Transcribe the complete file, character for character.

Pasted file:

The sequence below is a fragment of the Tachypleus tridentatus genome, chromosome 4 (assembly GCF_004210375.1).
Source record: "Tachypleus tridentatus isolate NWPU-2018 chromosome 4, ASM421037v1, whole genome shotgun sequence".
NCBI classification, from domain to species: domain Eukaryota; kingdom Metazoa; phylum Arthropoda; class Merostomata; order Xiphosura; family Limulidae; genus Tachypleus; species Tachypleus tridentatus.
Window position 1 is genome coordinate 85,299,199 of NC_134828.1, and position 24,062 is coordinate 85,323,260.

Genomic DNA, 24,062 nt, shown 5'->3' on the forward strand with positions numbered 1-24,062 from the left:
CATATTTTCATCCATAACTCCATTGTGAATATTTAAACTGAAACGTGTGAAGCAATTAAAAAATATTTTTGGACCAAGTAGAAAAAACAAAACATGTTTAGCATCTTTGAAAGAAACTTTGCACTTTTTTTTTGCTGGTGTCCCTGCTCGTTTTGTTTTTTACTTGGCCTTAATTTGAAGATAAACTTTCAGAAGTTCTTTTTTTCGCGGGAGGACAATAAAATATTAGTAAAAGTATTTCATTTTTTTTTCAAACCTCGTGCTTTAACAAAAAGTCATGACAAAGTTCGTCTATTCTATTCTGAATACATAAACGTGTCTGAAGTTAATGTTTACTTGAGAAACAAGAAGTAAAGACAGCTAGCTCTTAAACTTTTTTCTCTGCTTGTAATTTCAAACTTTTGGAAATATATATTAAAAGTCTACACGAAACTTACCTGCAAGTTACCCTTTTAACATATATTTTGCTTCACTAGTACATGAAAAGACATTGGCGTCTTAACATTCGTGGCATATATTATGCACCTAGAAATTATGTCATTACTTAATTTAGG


The sequence below is a fragment of the Tachypleus tridentatus genome, chromosome 4 (assembly GCF_004210375.1).
Source record: "Tachypleus tridentatus isolate NWPU-2018 chromosome 4, ASM421037v1, whole genome shotgun sequence".
NCBI classification, from domain to species: domain Eukaryota; kingdom Metazoa; phylum Arthropoda; class Merostomata; order Xiphosura; family Limulidae; genus Tachypleus; species Tachypleus tridentatus.
Window position 1 is genome coordinate 85,299,199 of NC_134828.1, and position 24,062 is coordinate 85,323,260.

Genomic DNA, 24,062 nt, shown 5'->3' on the forward strand with positions numbered 1-24,062 from the left:
CATATTTTCATCCATAACTCCATTGTGAATATTTAAACTGAAACGTGTGAAGCAATTAAAAAATATTTTTGGACCAAGTAGAAAAAACAAAACATGTTTAGCATCTTTGAAAGAAACTTTGCACTTTTTTTTTGCTGGTGTCCCTGCTCGTTTTGTTTTTTACTTGGCCTTAATTTGAAGATAAACTTTCAGAAGTTCTTTTTTTCGCGGGAGGACAATAAAATATTAGTAAAAGTATTTCATTTTTTTTTCAAACCTCGTGCTTTAACAAAAAGTCATGACAAAGTTCGTCTATTCTATTCTGAATACATAAACGTGTCTGAAGTTAATGTTTACTTGAGAAACAAGAAGTAAAGACAGCTAGCTCTTAAACTTTTTTCTCTGCTTGTAATTTCAAACTTTTGGAAATATATATTAAAAGTCTACACGAAACTTACCTGCAAGTTACCCTTTTAACATATATTTTGCTTCACTAGTACATGAAAAGACATTGGCGTCTTAACATTCGTGGCATATATTATGCACCTAGAAATTATGTCATTACTTAATTTAGG